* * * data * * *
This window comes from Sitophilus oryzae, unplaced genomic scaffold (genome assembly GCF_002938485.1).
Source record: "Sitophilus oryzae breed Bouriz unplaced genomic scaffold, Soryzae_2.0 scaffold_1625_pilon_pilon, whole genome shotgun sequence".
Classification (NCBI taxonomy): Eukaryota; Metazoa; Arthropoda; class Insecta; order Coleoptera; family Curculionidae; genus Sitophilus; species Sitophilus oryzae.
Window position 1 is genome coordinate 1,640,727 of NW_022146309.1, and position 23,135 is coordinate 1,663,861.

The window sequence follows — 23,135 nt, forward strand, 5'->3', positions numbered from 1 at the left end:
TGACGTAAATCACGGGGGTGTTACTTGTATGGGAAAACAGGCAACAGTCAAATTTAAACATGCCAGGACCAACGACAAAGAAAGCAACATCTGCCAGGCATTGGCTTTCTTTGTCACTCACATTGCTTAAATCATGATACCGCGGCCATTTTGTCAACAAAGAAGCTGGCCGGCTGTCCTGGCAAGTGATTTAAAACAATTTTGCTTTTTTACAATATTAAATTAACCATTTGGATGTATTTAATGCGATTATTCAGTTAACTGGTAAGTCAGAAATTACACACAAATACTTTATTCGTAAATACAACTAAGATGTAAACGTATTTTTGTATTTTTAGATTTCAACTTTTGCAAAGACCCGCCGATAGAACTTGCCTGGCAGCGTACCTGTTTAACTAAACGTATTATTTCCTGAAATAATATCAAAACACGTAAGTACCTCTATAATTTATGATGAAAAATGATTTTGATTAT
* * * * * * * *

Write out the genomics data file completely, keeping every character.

This window comes from Sitophilus oryzae, unplaced genomic scaffold (genome assembly GCF_002938485.1).
Source record: "Sitophilus oryzae breed Bouriz unplaced genomic scaffold, Soryzae_2.0 scaffold_1625_pilon_pilon, whole genome shotgun sequence".
Classification (NCBI taxonomy): Eukaryota; Metazoa; Arthropoda; class Insecta; order Coleoptera; family Curculionidae; genus Sitophilus; species Sitophilus oryzae.
Window position 1 is genome coordinate 1,640,727 of NW_022146309.1, and position 23,135 is coordinate 1,663,861.

The window sequence follows — 23,135 nt, forward strand, 5'->3', positions numbered from 1 at the left end:
TGACGTAAATCACGGGGGTGTTACTTGTATGGGAAAACAGGCAACAGTCAAATTTAAACATGCCAGGACCAACGACAAAGAAAGCAACATCTGCCAGGCATTGGCTTTCTTTGTCACTCACATTGCTTAAATCATGATACCGCGGCCATTTTGTCAACAAAGAAGCTGGCCGGCTGTCCTGGCAAGTGATTTAAAACAATTTTGCTTTTTTACAATATTAAATTAACCATTTGGATGTATTTAATGCGATTATTCAGTTAACTGGTAAGTCAGAAATTACACACAAATACTTTATTCGTAAATACAACTAAGATGTAAACGTATTTTTGTATTTTTAGATTTCAACTTTTGCAAAGACCCGCCGATAGAACTTGCCTGGCAGCGTACCTGTTTAACTAAACGTATTATTTCCTGAAATAATATCAAAACACGTAAGTACCTCTATAATTTATGATGAAAAATGATTTTGATTAT